Example theorems. Here are four worked examples of nontrivial proofs in Globular:

• Frobenius implies associative: http://globular.science/1512.004. In a monoidal category, if multiplication and comultiplication morphisms are unital, counital and Frobenius, then they are associative and coassociative.
• Strengthening an equivalence: http://globular.science/1512.007. In a 2-category, an equivalence gives rise to an adjoint equivalence, satisfying the snake equations.
• Swallowtail comes for free: http://globular.science/1512.006. In a monoidal 2-category, a weakly-dual pair of objects gives rise to a strongly-dual pair, satisfying the swallowtail equations.
• Pentagon and triangle implies $\lambda_I = \rho_I$: http://globular.science/1512.002. In a monoidal 2-category, if a pseudomonoid object satisfies pentagon and triangle equations, then it satisfies $\lambda_I = \rho_I$.

We’ll focus on the second example project “Strengthening an equivalence” listed above, and see how it was constructed. This project investigates the factthat every equivalence in a 2-category gives rise to an adjoint equivalence. To start, we therefore need the basic data that exhibits an equivalence in a 2-category: two 0-cells $A$ and $B$, and an invertible 1-cell $F:A \to B$, by the weak definition of ‘invertible’ discussed above. This gives us the following signature: The 2-cells that witness invertibility of $F$ look like cups and caps in the graphical calculus, but they won’t satisfy the snake equations that define an adjoint equivalence. The idea of this proof is to define a new cap, built out of the invertible structure of $F$, which does satisfy the snake equations with the existing cup.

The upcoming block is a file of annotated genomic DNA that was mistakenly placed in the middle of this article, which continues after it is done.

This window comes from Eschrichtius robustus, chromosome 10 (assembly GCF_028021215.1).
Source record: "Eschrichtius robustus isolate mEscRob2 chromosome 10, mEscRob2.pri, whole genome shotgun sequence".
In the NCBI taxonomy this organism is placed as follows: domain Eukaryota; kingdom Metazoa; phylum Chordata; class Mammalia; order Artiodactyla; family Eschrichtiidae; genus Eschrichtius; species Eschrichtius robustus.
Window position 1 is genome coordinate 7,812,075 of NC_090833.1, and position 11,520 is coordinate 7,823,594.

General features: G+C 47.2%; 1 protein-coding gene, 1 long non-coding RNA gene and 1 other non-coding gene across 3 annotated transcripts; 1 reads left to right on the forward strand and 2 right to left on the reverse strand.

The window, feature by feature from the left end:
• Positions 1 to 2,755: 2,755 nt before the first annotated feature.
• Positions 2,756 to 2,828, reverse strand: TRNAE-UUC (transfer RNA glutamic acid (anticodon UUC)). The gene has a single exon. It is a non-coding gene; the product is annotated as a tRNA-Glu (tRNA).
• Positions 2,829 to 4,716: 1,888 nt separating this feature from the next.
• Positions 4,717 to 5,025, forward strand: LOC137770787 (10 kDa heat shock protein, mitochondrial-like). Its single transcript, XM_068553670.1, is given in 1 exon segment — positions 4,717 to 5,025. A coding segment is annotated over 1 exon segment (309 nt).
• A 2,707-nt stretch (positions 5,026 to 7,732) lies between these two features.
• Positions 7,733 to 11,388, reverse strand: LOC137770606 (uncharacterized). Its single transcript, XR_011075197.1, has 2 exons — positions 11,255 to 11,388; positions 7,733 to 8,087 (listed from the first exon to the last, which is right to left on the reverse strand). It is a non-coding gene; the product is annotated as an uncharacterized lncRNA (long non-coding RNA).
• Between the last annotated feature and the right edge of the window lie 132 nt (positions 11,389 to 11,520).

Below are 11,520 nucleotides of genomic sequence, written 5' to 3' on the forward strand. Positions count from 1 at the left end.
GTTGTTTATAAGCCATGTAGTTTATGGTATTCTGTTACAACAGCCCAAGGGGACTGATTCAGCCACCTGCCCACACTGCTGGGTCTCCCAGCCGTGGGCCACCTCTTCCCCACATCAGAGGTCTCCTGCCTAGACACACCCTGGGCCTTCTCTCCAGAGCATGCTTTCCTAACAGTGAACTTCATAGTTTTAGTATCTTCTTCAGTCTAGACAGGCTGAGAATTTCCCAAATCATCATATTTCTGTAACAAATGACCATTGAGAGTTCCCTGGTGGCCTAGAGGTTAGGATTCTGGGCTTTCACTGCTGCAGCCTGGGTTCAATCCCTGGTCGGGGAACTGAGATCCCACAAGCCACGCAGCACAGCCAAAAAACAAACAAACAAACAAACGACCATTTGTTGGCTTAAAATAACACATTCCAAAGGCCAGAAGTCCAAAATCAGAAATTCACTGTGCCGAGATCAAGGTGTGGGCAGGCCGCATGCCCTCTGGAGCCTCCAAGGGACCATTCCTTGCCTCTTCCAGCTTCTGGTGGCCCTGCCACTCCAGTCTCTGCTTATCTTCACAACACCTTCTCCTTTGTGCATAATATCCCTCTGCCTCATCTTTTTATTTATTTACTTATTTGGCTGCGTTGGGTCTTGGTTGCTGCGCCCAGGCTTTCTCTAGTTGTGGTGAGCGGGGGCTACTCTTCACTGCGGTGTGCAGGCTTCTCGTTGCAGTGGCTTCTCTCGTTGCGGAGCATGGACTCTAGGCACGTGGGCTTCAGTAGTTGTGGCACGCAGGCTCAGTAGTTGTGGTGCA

By starting with a diagram consisting of $F$ alone, pressing ‘i’ to take the identity diagram, and clicking-and-dragging, we build the the following 2-diagram, out of the invertible structure associated to $F$: This is our candidate for our redefined cup. Its source is the identity on $A$, and its target is $F$ composed with $F^{-1}$. It looks a bit like the curved end of a hockey stick.

To store it for later use, we now click the ‘Theorem’ button. Writing $D$ for the 2-diagram we have constructed, this does two things. First, it creates a 2-cell generator that we call “New Cup”, whose source is $s(D)$, and whose target is $t(D)$. This is the redefined cup that we can use in future expressions. Second, it creates an invertible 3-cell generator that we call “New Cup Definition”, with source given by “New Cup”, and with target given by our hockey-stick diagram $D$. This says what “New Cup” means in terms of our original structure. This adds the following cells to our signature: Because “New Cup Definition” is a 3-cell, by default we see two little icons: one for its source, and one for its target. See how its source is a little picture of “New Cup”, and its target is a little picture of the hockey stick, just as we defined it.

We’re now ready to prove one of the snake equations. We start by building the snake composite, using “New Cup” for the cup, and the invertible structure of $F$ for the cap: Now have to prove that this equals the identity. Since equality is implemented by rewriting, we must construct a 3-diagram whose source is this snake composite, and whose target is the identity on $F$. To start, we click the ‘Identity’ button to convert our diagram into an identity 3-diagram. The only apparent effect this has is to add a number scroller to the ‘Slice’ area of the controls in the top-right. At the moment we can set this to ‘0’ and ‘1’, representing the source and target of our identity 3-diagram respectively. We set it to ‘1’, because we want to compose things to the target.